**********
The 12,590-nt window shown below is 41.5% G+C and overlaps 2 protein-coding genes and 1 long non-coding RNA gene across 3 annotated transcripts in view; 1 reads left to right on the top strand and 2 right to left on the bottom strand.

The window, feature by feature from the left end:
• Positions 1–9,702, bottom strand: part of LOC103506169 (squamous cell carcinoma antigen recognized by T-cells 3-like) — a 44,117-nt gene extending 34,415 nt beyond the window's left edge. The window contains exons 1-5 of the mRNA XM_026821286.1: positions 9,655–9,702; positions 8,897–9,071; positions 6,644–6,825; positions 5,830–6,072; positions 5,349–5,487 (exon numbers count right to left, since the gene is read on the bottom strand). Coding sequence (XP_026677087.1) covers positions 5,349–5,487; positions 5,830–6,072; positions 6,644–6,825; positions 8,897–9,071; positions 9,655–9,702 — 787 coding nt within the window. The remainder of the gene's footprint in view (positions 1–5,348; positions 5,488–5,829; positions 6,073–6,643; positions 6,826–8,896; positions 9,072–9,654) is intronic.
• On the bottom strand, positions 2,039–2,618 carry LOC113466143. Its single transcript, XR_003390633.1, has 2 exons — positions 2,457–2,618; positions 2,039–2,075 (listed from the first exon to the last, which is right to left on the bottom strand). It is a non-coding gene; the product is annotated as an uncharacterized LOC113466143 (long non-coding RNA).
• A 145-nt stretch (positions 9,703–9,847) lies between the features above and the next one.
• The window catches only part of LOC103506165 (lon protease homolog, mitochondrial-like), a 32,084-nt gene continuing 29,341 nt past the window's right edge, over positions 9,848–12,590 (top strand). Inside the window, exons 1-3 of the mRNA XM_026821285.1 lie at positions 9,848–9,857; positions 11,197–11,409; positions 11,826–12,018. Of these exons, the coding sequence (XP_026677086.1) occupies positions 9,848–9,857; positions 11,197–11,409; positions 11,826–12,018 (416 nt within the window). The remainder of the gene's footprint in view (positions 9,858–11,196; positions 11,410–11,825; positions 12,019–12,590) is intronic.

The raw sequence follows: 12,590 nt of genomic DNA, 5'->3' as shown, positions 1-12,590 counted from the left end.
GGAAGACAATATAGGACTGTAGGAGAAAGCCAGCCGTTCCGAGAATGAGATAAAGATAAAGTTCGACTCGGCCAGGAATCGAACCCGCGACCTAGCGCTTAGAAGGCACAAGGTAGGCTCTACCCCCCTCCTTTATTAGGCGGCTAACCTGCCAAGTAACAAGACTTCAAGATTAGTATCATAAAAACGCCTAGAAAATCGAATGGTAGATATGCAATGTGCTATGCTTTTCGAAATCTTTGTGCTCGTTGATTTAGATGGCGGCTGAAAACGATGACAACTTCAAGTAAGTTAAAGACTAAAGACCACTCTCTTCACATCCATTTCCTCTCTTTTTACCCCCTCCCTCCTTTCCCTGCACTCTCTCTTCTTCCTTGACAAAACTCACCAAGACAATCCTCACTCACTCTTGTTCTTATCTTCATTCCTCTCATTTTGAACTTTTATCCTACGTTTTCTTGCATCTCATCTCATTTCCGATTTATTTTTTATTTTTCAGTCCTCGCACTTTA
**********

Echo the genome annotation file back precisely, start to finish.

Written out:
The 12,590-nt window shown below is 41.5% G+C and overlaps 2 protein-coding genes and 1 long non-coding RNA gene across 3 annotated transcripts in view; 1 reads left to right on the top strand and 2 right to left on the bottom strand.

The window, feature by feature from the left end:
• Positions 1–9,702, bottom strand: part of LOC103506169 (squamous cell carcinoma antigen recognized by T-cells 3-like) — a 44,117-nt gene extending 34,415 nt beyond the window's left edge. The window contains exons 1-5 of the mRNA XM_026821286.1: positions 9,655–9,702; positions 8,897–9,071; positions 6,644–6,825; positions 5,830–6,072; positions 5,349–5,487 (exon numbers count right to left, since the gene is read on the bottom strand). Coding sequence (XP_026677087.1) covers positions 5,349–5,487; positions 5,830–6,072; positions 6,644–6,825; positions 8,897–9,071; positions 9,655–9,702 — 787 coding nt within the window. The remainder of the gene's footprint in view (positions 1–5,348; positions 5,488–5,829; positions 6,073–6,643; positions 6,826–8,896; positions 9,072–9,654) is intronic.
• On the bottom strand, positions 2,039–2,618 carry LOC113466143. Its single transcript, XR_003390633.1, has 2 exons — positions 2,457–2,618; positions 2,039–2,075 (listed from the first exon to the last, which is right to left on the bottom strand). It is a non-coding gene; the product is annotated as an uncharacterized LOC113466143 (long non-coding RNA).
• A 145-nt stretch (positions 9,703–9,847) lies between the features above and the next one.
• The window catches only part of LOC103506165 (lon protease homolog, mitochondrial-like), a 32,084-nt gene continuing 29,341 nt past the window's right edge, over positions 9,848–12,590 (top strand). Inside the window, exons 1-3 of the mRNA XM_026821285.1 lie at positions 9,848–9,857; positions 11,197–11,409; positions 11,826–12,018. Of these exons, the coding sequence (XP_026677086.1) occupies positions 9,848–9,857; positions 11,197–11,409; positions 11,826–12,018 (416 nt within the window). The remainder of the gene's footprint in view (positions 9,858–11,196; positions 11,410–11,825; positions 12,019–12,590) is intronic.

The raw sequence follows: 12,590 nt of genomic DNA, 5'->3' as shown, positions 1-12,590 counted from the left end.
GGAAGACAATATAGGACTGTAGGAGAAAGCCAGCCGTTCCGAGAATGAGATAAAGATAAAGTTCGACTCGGCCAGGAATCGAACCCGCGACCTAGCGCTTAGAAGGCACAAGGTAGGCTCTACCCCCCTCCTTTATTAGGCGGCTAACCTGCCAAGTAACAAGACTTCAAGATTAGTATCATAAAAACGCCTAGAAAATCGAATGGTAGATATGCAATGTGCTATGCTTTTCGAAATCTTTGTGCTCGTTGATTTAGATGGCGGCTGAAAACGATGACAACTTCAAGTAAGTTAAAGACTAAAGACCACTCTCTTCACATCCATTTCCTCTCTTTTTACCCCCTCCCTCCTTTCCCTGCACTCTCTCTTCTTCCTTGACAAAACTCACCAAGACAATCCTCACTCACTCTTGTTCTTATCTTCATTCCTCTCATTTTGAACTTTTATCCTACGTTTTCTTGCATCTCATCTCATTTCCGATTTATTTTTTATTTTTCAGTCCTCGCACTTTA